I’m going to be experimenting a bit with this post. It’s currently a work in progress that I plan on fleshing out over the coming months as I learn more about the topic and stumble upon new resources. I always intend on blogging about my OMSCS coursework after a particularly interesting class ends, but never actually get around to doing it (KBAI I’m looking at you 👀). It should end up being on the longer side of my posts and I anticipate wrapping it up in May or June.
Update (2018-02-09): Just completed a week-long Linux training and the first project in GIOS. Updated this post with my thoughts on the training and added some learning strategies for GIOS.
Update (2018-02-25): Just finished up the midterm and have added notes on my note-taking approach which I’ve found to be useful.
Update (2018-05-07): Finished the course and earned my A. 😊 Added a few closing remarks, but overall I’m done updating this post. I think overall writing this up helped focus my efforts in the course so I’m going to do something similar for Machine Learning this Fall and likely for Machine Learning For Trading (maybe I’ll combine them into one super-post) this Summer.
Motivation Behind Learning OS Concepts
One of my goals this year is to learn more of the underlying concepts and theory of operating systems and improve my systems programming skills. Consequentially, I’ve enrolled in Graduate Introduction to Operating Systems (CS 6200) (referred to as GIOS from here on out) through Georgia Tech’s OMSCS program this semester to help meet this goal. However, it’s been a few years since I’ve written any C and I never had the opportunity to take an Operating Systems course in undergrad so I’ve got some ground to cover. This post is currently a work in progress, but I’ll add to it over time to document my learning journey and include links to any resources that proved helpful along the way.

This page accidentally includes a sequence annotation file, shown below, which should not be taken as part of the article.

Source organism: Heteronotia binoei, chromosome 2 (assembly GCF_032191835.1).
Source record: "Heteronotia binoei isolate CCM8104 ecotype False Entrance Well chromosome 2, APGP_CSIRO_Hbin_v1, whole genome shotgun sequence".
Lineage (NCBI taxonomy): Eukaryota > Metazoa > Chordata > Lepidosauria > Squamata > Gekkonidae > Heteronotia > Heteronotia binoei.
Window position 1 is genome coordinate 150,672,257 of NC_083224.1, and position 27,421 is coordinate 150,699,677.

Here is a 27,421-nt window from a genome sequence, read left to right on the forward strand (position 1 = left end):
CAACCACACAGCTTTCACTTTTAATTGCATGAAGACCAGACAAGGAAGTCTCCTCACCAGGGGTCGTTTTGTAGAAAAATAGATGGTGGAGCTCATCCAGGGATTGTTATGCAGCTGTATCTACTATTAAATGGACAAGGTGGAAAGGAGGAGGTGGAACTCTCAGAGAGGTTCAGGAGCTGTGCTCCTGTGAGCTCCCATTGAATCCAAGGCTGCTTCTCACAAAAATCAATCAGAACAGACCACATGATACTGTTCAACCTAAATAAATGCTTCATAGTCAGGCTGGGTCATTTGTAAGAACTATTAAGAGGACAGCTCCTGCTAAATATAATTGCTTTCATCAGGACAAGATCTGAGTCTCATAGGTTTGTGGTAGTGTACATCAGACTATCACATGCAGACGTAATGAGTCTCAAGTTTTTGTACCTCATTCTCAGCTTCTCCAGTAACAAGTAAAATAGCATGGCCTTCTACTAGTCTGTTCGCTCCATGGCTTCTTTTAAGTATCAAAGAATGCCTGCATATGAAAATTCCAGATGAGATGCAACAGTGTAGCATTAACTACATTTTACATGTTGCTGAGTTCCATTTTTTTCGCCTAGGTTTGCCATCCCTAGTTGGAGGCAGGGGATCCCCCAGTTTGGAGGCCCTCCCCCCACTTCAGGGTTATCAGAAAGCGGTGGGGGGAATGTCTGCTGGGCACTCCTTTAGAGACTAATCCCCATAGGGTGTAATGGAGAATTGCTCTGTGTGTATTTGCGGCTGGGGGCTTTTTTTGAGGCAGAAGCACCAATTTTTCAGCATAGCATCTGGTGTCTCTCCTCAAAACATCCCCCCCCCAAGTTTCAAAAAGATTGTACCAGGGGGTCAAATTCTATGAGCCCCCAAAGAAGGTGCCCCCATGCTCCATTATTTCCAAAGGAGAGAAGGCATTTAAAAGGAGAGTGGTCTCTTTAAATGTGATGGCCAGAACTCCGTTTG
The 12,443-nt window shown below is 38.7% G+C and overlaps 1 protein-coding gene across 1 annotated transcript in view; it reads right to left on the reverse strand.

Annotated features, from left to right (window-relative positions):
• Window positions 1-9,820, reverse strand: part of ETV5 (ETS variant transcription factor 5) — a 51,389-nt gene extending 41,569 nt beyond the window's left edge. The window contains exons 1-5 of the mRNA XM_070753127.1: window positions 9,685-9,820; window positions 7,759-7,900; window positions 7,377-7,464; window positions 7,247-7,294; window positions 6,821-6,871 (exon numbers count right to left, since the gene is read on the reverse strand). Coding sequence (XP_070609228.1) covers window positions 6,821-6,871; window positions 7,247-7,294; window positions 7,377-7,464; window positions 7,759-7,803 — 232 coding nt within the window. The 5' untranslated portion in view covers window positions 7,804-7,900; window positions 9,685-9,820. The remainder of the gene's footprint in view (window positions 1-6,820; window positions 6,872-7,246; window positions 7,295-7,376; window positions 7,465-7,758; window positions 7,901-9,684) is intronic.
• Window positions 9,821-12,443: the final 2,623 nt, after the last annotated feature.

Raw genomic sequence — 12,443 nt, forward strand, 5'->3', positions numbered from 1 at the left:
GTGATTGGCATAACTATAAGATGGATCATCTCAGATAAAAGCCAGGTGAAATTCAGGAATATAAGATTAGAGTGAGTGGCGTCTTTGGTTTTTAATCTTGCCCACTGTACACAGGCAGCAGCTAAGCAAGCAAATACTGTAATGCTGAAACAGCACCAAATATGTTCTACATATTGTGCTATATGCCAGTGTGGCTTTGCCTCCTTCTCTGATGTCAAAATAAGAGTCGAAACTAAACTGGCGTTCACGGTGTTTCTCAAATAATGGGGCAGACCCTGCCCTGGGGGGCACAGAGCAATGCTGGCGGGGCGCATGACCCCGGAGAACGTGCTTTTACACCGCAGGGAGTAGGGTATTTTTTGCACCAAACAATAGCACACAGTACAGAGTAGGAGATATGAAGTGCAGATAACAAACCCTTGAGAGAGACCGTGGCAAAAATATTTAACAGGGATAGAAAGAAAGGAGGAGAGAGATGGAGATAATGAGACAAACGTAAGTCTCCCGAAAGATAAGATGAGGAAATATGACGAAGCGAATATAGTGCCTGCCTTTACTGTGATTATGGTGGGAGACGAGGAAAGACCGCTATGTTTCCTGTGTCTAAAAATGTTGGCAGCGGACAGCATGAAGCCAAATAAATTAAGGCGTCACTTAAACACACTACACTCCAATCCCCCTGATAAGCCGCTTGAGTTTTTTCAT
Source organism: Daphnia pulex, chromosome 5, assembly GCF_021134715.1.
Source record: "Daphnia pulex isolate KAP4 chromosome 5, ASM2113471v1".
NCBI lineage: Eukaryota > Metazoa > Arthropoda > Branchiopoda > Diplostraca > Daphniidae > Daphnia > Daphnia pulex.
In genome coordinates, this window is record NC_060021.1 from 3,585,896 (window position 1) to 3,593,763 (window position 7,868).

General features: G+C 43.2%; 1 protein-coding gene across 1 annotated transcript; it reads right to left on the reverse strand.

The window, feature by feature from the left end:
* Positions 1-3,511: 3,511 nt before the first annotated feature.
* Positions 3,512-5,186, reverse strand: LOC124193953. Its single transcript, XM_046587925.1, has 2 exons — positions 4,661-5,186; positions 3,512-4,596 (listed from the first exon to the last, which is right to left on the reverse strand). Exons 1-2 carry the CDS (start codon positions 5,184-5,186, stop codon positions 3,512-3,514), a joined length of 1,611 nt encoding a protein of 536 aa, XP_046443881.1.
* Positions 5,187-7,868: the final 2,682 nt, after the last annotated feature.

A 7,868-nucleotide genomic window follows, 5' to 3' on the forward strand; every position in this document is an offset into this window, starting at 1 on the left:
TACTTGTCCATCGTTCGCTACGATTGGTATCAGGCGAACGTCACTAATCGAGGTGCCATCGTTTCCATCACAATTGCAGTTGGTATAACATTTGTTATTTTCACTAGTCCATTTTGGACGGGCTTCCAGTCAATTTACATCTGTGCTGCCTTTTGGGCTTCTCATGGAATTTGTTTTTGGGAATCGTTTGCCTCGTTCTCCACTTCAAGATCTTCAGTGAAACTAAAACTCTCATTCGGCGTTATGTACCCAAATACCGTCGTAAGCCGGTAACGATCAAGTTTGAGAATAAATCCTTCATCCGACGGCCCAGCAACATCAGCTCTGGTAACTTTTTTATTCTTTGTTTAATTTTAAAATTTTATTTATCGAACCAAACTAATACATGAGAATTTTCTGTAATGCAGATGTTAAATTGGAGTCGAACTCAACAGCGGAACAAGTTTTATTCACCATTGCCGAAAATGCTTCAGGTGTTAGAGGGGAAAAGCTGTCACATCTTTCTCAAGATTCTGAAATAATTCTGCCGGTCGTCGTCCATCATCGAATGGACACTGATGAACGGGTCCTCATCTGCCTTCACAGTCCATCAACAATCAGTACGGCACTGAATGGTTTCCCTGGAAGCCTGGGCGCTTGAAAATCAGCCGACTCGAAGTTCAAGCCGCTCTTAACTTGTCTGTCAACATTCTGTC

If you’re intrested in the course the recorded lectures are available to anyone via Udacity.
Approach Toward Succeeding in CS6200
I’m now finished with the course and feel like I’ve learned a lot!
If you’re currently taking this course and are interested, this is the approach I’ve taken so far. If not, feel free to skip ahead to the learning resources section of this post.
The lectures for the course are all pre-recorded and available through Udacity. However, I generally try to find time to squeeze them in and watch them in places where I don’t typically have unlimited internet access: such as on the BART during my commute or in the gym.
Fortunately, Udacity lets you download the videos in bulk so I just toss them on to my Kindle Fire tablet that I picked up for about thirty bucks during Black Friday. I watch them using VLC media player since it allows me to adjust the playback speed.
Doing well on the exams requires a thorough understanding of the lectures, so I typically watched each one multiple times. First time through I would do ~1.25x speed and then subsequent watches I’d cruise through at 2x for this course to jog my memory.
Office hours with the professor and TAs typically occur during Eastern time since the program is based out of Atlanta, GA which means I usually can’t attend them live. The professor usually uploads them to Youtube, however, so I download and watch them after the fact. It’s not ideal since I can’t ask questions while the office hours are being held, but it does mean I can fast forward any questions that aren’t personally relevant.
Piazza and Slack
The TAs and classmates in this course are super active in the class Slack.
I ended up spending a decent amount of time goofing off in Slack, but overall it was incredibly helpful and a great way to meet fellow classmates.
The course doesn’t have a required textbook this semester, but I bought one of the recommendations: Operating Systems: Three Easy Pieces. It’s available for free online, but a hardcover copy was only around thirty dollars.
Update: Even though I purchased a paper copy of the book, I ended up just going through it piecemeal. Many of the chapters were relevant to the topics we covered and it was a good resource for explaining concepts deeper, but you can successfully make it through the course with just the lecture videos and required papers.